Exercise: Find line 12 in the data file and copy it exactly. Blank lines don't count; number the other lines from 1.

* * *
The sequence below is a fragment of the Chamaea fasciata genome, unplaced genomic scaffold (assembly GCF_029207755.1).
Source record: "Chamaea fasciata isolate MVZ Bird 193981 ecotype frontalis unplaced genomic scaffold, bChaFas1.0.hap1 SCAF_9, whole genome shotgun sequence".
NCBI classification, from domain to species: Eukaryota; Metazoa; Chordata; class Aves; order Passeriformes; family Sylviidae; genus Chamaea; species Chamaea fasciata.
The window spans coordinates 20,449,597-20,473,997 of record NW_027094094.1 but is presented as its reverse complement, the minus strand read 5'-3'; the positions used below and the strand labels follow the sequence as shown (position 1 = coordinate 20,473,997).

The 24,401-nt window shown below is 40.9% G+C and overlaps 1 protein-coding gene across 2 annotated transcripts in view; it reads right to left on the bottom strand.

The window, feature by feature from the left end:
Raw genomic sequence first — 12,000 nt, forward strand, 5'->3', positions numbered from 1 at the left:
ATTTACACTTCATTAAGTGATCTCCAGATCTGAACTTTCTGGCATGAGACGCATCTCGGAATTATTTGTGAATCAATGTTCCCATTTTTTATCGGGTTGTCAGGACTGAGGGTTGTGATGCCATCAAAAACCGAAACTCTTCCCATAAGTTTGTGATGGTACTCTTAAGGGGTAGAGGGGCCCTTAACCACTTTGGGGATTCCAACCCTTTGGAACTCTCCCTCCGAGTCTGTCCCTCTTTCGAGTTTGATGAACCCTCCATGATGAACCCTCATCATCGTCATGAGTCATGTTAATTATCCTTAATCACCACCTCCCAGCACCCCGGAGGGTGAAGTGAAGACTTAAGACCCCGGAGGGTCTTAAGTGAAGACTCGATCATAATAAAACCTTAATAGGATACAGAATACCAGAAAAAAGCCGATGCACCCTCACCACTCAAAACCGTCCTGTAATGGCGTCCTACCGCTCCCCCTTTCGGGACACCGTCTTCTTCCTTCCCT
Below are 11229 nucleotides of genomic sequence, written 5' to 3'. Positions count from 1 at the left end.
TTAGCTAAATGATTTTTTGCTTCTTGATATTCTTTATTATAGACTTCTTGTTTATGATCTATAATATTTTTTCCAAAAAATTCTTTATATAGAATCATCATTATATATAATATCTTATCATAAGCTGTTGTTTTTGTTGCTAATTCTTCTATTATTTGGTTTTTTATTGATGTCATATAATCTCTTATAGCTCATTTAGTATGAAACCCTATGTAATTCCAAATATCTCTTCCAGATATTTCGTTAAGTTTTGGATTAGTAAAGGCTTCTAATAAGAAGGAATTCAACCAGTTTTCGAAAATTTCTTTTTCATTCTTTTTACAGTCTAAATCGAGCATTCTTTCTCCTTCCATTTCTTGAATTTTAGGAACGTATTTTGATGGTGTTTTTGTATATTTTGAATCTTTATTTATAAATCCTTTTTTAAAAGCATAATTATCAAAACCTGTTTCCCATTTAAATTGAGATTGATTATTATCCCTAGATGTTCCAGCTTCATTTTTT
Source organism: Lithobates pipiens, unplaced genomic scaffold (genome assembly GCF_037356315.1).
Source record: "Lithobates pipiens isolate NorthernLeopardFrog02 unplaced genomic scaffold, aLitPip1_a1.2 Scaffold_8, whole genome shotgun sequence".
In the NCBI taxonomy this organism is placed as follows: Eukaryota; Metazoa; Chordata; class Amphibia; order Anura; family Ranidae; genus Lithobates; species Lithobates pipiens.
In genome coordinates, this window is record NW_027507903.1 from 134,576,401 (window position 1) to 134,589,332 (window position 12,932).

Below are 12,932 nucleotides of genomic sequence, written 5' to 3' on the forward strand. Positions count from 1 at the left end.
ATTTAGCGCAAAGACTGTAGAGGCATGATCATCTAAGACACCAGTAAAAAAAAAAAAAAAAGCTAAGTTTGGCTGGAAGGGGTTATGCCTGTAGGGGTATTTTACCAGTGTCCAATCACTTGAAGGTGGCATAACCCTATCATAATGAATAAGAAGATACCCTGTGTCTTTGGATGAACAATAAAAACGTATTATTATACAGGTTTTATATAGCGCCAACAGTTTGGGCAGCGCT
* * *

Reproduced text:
Source record: "Lithobates pipiens isolate NorthernLeopardFrog02 unplaced genomic scaffold, aLitPip1_a1.2 Scaffold_8, whole genome shotgun sequence".